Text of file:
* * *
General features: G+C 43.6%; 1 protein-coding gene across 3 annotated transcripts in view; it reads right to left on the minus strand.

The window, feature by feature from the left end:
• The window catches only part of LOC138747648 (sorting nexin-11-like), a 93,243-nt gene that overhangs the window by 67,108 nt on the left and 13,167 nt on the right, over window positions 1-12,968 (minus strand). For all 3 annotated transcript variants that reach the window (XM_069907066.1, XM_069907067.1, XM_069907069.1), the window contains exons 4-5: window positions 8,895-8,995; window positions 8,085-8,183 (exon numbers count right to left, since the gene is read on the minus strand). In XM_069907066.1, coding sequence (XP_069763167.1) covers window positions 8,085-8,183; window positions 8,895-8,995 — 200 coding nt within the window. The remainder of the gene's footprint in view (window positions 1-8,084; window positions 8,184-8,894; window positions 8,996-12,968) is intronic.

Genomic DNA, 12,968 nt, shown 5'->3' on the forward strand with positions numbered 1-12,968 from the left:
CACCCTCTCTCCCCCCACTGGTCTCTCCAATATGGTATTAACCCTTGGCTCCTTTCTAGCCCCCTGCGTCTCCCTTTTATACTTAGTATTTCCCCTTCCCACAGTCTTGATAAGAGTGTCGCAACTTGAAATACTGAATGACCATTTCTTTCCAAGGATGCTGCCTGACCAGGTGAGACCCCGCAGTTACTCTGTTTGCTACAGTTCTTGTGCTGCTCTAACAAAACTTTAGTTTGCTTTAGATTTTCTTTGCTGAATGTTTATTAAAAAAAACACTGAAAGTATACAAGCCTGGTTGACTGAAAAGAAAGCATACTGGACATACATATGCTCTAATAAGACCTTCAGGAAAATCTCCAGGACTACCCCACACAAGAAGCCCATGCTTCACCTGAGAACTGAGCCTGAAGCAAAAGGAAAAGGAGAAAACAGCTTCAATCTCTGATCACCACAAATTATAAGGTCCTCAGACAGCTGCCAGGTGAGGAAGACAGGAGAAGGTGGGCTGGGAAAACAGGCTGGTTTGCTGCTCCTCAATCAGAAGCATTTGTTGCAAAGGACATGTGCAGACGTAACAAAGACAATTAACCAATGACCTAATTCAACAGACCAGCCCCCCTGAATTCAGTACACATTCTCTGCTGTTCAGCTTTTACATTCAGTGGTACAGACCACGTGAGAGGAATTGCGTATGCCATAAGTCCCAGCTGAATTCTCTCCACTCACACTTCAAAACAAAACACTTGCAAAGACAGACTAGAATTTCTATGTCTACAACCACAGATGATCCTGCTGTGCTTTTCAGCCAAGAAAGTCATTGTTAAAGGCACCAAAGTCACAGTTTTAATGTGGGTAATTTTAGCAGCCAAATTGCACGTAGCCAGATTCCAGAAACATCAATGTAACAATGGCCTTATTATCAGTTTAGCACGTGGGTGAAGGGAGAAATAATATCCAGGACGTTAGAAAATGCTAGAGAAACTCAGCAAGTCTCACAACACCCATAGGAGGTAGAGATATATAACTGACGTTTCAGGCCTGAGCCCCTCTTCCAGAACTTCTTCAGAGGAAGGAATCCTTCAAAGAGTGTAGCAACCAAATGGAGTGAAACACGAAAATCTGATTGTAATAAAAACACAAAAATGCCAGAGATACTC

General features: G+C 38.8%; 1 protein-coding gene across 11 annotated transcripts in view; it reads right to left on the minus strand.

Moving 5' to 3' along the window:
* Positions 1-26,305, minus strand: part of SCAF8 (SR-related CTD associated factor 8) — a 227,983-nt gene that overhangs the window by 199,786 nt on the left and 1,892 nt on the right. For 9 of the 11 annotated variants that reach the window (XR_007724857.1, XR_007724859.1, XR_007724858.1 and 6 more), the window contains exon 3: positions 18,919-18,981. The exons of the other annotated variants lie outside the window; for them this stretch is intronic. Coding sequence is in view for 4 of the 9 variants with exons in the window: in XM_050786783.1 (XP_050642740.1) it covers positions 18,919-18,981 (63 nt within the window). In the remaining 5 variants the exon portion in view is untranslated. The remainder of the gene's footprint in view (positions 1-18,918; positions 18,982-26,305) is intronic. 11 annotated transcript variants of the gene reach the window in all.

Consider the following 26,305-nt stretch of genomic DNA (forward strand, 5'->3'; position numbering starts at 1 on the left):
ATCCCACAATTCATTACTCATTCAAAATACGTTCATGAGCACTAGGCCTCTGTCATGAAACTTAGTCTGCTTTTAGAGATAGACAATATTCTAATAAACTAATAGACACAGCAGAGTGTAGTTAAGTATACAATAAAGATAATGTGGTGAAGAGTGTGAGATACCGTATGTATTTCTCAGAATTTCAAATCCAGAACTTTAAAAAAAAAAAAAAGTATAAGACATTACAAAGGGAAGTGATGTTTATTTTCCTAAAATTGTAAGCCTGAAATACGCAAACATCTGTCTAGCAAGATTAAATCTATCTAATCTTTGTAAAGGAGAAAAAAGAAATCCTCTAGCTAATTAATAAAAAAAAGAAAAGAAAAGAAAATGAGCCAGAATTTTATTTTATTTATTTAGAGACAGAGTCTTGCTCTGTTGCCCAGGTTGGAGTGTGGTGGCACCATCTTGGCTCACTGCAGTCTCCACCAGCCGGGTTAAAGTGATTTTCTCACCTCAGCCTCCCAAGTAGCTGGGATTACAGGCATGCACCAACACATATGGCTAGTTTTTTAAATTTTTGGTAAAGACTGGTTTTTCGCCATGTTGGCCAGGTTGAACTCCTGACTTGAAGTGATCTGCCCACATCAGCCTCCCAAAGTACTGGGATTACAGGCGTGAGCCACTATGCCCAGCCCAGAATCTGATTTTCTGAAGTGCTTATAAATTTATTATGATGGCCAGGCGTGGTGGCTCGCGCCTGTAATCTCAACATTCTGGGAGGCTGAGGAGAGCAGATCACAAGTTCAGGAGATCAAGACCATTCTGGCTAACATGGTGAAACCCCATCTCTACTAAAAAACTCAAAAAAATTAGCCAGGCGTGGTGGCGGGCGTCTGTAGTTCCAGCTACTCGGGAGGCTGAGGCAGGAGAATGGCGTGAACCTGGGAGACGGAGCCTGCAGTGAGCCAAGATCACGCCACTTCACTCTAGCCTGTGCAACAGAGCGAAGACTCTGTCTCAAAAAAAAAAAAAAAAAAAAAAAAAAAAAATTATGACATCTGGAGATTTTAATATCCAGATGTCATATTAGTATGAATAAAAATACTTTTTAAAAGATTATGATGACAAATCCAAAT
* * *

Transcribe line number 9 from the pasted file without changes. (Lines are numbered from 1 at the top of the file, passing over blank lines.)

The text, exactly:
Consider the following 26,305-nt stretch of genomic DNA (forward strand, 5'->3'; position numbering starts at 1 on the left):